I’ve happily written a lot on this blog about my love of Spider-Man. Of alllll the fictional characters out there, he’s always been my favorite. I’ve loved Spidey consistently for thirty years (wow…I’m getting old). Sure, I met He-Man first but I can’t tell you the last time I watched Masters Of The Universe and I really dig Luke Skywalker but I didn’t see Star Wars until years after meeting the web-head. And I’ve never stopped loving Spidey. Yet for all my Spider-Gushing I’ve been remiss. I’ve never talked directly about how impressed I’ve been since I’ve met Miles Morales!
This post just sort of happened, spontaneously, given the fact that it’s New Comic Book Day and I just read Spider-Gwen #16, the wonderful second part of the “Sitting In A Tree” crossover with Spider-Man. I was thinking about how much I love Miles Morales as Spider-Man and how he’s become the primary Spider-Man of my adult incursion in comic reading. The stories are engaging; his supporting cast, exceptional. It’s all I’ve always loved about Spider-Man while simultaneously feeling new and relevant. In the reality of limited budgets and reading time, it’s Brian Michael Bendis’ Spider-Man that I want waiting for me every month in my file. Sure, Peter Parker will always be my guy! I’ve loved him for thirty years! And I’ve seen (and loved) Tobey Maguire, Andrew Garfield, and now Tom Holland’s take on the cinematic Spidey. But, for my reading time and money, make mine Miles!
I don’t want to spend a lot of time retreading what I’ve already written but I was only able to quit comic collecting in my youth (as limited funds turned towards gas money) when I had an end for Spider-Man. I couldn’t leave Peter Parker’s life with another “To Be Continued…” hanging in the air! In 1998, Marvel gave me my out as “The Final Chapter” story arc concluded in Peter Parker: Spider-Man #98 with Peter saving the day one last time, burning his costume, and leaving for his “happily ever after” with Mary Jane. (Yes, I know the titles (and action) would restart the following month but…shhhh, don’t ruin it…I had an ending.) Since returning, I’ve struggled to jump back into Peter Parker’s exploits (save the perfect Spider-Man/Deadpool) because it makes me too sad that his relationship with Mary Jane was traded to Mephisto in a weird deal-with-the-devil. I certainly don’t begrudge or resent those stories, but they aren’t for me. However Spider-Man remains a regular part of my life (and pull list) thanks to Brian Michael Bendis’ brilliant Miles Morales.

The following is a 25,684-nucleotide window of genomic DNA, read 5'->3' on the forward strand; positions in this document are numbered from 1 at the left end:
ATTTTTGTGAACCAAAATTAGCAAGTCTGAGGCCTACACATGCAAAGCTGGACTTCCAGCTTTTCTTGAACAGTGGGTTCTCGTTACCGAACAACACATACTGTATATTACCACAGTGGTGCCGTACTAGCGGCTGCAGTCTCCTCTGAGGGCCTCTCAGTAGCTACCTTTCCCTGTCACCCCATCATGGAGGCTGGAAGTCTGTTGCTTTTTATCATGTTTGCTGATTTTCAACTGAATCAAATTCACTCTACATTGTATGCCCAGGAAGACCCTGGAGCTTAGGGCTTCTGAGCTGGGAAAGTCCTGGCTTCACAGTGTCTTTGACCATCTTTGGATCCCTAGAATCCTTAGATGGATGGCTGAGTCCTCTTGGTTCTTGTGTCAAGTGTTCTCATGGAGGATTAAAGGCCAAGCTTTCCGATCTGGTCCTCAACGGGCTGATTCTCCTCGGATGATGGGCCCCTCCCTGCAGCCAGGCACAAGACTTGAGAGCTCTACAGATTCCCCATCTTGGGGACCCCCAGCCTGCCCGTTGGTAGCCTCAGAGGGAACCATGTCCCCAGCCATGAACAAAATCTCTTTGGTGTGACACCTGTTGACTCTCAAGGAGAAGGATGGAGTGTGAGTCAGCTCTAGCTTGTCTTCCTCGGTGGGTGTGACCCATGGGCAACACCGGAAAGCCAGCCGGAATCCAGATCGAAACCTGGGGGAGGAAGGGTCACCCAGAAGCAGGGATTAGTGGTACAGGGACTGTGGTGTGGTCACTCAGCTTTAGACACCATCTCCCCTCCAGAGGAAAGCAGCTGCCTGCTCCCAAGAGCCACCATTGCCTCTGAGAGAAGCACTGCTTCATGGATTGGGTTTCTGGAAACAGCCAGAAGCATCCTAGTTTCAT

Miles is, in my mind, the perfect example of a “Legacy Character.” Reading his book it’s perfectly clear he’s not “the new Spider-Man” or “the kid Spider-Man” or “the ethnic Spider-Man” but, rather, he’s just Spider-Man. And I love it! The story takes everything that’s classic about who Spider-Man needs to be – a deep sense of responsibility, struggles with managing his dual life, a razor sharp wit, a captivating supporting cast, and adventures that are fun – and presents them in a way that’s entirely new. Since returning to comic collecting I’ve went back to 2011 (thank you Ultimate Collection Books 1-3!) and read all of Miles’ adventures in the webs up to the present. In all those comics, there’s never been a moment that’s felt derivative.
I love that Miles’ parents are alive as it isn’t a hackneyed retelling of Peter’s backstory. I also love that Miles’ dad knows his secret. The fact that a sixteen year old could completely hide a superheroing lifestyle from his family was always a stretch (though not an impossible one) of the ol’ suspension of disbelief. This familial connection also adds a wonderful dynamic to the storytelling. I know couldn’t do something like be a superhero without seeking a little familial guidance! I also like where the story is going now that his father has returned to work for S.H.I.E.L.D. in exchange for their keeping an eye on Miles and giving him a little extra protection.
I adore Ganke in general (I mean…LEGO Death Star?!? C’mon!!) and specifically how he knows Miles’ secret and works as a peer sounding board for Miles’ struggles with his dual life. This is also realistic too in that, with a secret of this magnitude, you couldn’t really carry it alone. I’d love to think I’d shoulder it all on my own to protect my loved ones…but we’re meant to live in community. And I couldn’t do otherwise! I wouldn’t tell everyone but I know I’d need to be able to talk out all of the superheroics with certain confidants. A friend’s perspective would be necessarily different from a parent’s and that would be needed too.